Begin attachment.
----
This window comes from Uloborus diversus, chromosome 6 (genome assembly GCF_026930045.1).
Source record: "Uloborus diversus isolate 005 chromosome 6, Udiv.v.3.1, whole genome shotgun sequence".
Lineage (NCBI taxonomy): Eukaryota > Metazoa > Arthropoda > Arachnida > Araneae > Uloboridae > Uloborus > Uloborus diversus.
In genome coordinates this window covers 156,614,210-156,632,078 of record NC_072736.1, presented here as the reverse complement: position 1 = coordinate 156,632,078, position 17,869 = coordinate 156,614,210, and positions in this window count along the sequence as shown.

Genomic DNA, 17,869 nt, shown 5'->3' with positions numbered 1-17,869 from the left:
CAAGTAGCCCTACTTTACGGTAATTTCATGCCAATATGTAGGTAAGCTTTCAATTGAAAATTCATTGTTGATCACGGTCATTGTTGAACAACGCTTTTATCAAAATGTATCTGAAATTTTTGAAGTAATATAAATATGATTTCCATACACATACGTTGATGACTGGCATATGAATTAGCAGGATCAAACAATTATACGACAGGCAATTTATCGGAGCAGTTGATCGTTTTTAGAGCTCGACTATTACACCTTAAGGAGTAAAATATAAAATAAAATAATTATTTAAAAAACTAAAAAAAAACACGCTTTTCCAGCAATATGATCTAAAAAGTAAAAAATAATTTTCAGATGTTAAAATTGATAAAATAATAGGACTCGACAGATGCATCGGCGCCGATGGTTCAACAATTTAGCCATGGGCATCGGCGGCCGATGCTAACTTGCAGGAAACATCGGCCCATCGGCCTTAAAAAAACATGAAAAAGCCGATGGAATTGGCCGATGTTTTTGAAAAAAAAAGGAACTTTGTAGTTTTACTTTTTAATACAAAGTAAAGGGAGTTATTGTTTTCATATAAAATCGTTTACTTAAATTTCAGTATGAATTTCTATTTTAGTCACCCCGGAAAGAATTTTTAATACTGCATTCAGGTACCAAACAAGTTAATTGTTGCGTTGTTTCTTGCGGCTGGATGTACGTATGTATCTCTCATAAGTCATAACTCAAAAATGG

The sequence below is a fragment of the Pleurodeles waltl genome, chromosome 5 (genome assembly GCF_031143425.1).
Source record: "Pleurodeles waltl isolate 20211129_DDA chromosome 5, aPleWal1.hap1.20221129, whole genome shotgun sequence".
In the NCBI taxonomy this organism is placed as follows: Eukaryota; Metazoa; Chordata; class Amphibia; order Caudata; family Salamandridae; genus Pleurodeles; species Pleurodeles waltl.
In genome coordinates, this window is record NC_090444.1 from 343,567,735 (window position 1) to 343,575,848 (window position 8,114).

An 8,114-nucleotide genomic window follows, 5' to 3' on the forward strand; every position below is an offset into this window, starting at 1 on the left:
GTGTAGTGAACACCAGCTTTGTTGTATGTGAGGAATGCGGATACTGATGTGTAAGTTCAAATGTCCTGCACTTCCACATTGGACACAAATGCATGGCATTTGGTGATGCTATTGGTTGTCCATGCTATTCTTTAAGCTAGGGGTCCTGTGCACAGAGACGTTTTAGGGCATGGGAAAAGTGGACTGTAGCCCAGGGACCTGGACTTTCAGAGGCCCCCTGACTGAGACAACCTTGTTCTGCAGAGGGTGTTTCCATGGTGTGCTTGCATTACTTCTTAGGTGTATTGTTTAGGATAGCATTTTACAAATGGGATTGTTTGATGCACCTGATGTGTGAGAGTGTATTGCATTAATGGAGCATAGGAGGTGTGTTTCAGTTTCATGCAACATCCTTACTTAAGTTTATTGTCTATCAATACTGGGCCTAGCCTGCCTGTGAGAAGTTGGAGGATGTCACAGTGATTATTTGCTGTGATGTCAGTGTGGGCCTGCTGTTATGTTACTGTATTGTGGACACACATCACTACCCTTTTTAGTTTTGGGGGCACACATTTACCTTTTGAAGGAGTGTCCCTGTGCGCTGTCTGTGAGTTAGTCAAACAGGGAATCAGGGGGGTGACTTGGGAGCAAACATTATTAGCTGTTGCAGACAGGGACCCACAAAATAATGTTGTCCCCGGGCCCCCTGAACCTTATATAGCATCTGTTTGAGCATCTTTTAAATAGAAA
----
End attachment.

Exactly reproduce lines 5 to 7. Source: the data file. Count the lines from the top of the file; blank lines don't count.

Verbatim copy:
Genomic DNA, 17,869 nt, shown 5'->3' with positions numbered 1-17,869 from the left:
CAAGTAGCCCTACTTTACGGTAATTTCATGCCAATATGTAGGTAAGCTTTCAATTGAAAATTCATTGTTGATCACGGTCATTGTTGAACAACGCTTTTATCAAAATGTATCTGAAATTTTTGAAGTAATATAAATATGATTTCCATACACATACGTTGATGACTGGCATATGAATTAGCAGGATCAAACAATTATACGACAGGCAATTTATCGGAGCAGTTGATCGTTTTTAGAGCTCGACTATTACACCTTAAGGAGTAAAATATAAAATAAAATAATTATTTAAAAAACTAAAAAAAAACACGCTTTTCCAGCAATATGATCTAAAAAGTAAAAAATAATTTTCAGATGTTAAAATTGATAAAATAATAGGACTCGACAGATGCATCGGCGCCGATGGTTCAACAATTTAGCCATGGGCATCGGCGGCCGATGCTAACTTGCAGGAAACATCGGCCCATCGGCCTTAAAAAAACATGAAAAAGCCGATGGAATTGGCCGATGTTTTTGAAAAAAAAAGGAACTTTGTAGTTTTACTTTTTAATACAAAGTAAAGGGAGTTATTGTTTTCATATAAAATCGTTTACTTAAATTTCAGTATGAATTTCTATTTTAGTCACCCCGGAAAGAATTTTTAATACTGCATTCAGGTACCAAACAAGTTAATTGTTGCGTTGTTTCTTGCGGCTGGATGTACGTATGTATCTCTCATAAGTCATAACTCAAAAATGG

The sequence below is a fragment of the Pleurodeles waltl genome, chromosome 5 (genome assembly GCF_031143425.1).